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Attention, Exposure Duration, and Gaze Shifting in Naming Performance

JEPHPP Volume 37, Number 3, ISSN 0096-1523


Two experiments are reported in which the role of attribute exposure duration in naming performance was examined by tracking eye movements. Participants were presented with color-word Stroop stimuli and left- or right-pointing arrows on different sides of a computer screen. They named the color attribute and shifted their gaze to the arrow to manually indicate its direction. The color attribute (Experiment 1) or the complete color-word stimulus (Experiment 2) was removed from the screen 100 ms after stimulus onset. Compared with presentation until trial offset, removing the color attribute diminished Stroop interference, as well as facilitation effects in color naming latencies, whereas removing the complete stimulus diminished interference only. Attribute and stimulus removal reduced the latency of gaze shifting, which suggests decreased rather than increased attentional demand. These results provide evidence that limiting exposure duration contributes to attribute naming performance by diminishing the extent to which irrelevant attributes are processed, which reduces attentional demand. (Contains 5 figures.)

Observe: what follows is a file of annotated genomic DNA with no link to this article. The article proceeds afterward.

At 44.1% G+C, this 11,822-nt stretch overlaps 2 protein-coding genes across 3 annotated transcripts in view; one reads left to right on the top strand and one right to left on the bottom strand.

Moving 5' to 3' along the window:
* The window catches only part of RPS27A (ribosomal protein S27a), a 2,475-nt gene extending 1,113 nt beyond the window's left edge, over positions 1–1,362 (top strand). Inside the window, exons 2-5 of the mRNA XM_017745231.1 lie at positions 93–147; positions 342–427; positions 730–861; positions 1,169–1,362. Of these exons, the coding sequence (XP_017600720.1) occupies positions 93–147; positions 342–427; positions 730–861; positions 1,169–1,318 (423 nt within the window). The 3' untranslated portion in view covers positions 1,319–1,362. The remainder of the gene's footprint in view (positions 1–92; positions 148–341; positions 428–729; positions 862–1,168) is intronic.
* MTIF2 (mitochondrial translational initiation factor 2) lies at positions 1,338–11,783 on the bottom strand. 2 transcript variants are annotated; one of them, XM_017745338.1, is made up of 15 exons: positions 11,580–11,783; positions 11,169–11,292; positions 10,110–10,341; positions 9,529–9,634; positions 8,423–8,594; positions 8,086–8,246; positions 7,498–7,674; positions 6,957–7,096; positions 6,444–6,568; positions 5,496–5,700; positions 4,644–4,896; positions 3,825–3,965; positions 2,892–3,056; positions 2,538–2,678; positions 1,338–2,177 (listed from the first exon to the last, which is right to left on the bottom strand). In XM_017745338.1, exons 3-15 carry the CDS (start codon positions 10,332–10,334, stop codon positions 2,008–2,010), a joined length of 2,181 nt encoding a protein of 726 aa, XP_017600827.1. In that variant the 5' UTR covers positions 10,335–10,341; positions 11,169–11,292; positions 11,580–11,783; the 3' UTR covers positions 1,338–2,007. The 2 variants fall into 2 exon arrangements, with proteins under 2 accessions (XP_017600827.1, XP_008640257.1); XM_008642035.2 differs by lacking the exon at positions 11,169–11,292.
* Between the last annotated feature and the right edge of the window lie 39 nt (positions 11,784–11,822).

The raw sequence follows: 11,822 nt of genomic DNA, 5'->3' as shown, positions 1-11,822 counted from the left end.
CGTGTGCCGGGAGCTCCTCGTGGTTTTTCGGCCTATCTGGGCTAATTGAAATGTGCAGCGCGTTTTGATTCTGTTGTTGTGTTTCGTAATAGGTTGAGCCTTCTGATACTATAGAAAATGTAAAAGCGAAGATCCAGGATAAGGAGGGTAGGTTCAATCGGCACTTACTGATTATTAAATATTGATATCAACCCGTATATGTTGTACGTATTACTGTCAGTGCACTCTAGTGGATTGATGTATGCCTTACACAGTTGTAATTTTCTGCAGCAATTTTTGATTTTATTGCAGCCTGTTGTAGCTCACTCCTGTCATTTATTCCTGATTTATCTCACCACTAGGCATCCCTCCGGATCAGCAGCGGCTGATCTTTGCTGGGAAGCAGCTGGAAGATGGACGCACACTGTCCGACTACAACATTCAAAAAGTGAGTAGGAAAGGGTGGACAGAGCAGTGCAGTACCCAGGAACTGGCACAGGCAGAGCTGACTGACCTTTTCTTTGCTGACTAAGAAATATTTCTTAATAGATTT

Roelofs, A. (2011). Attention, Exposure Duration, and Gaze Shifting in Naming Performance. Journal of Experimental Psychology: Human Perception and Performance, 37(3), 860-873. Retrieved February 29, 2020 from .

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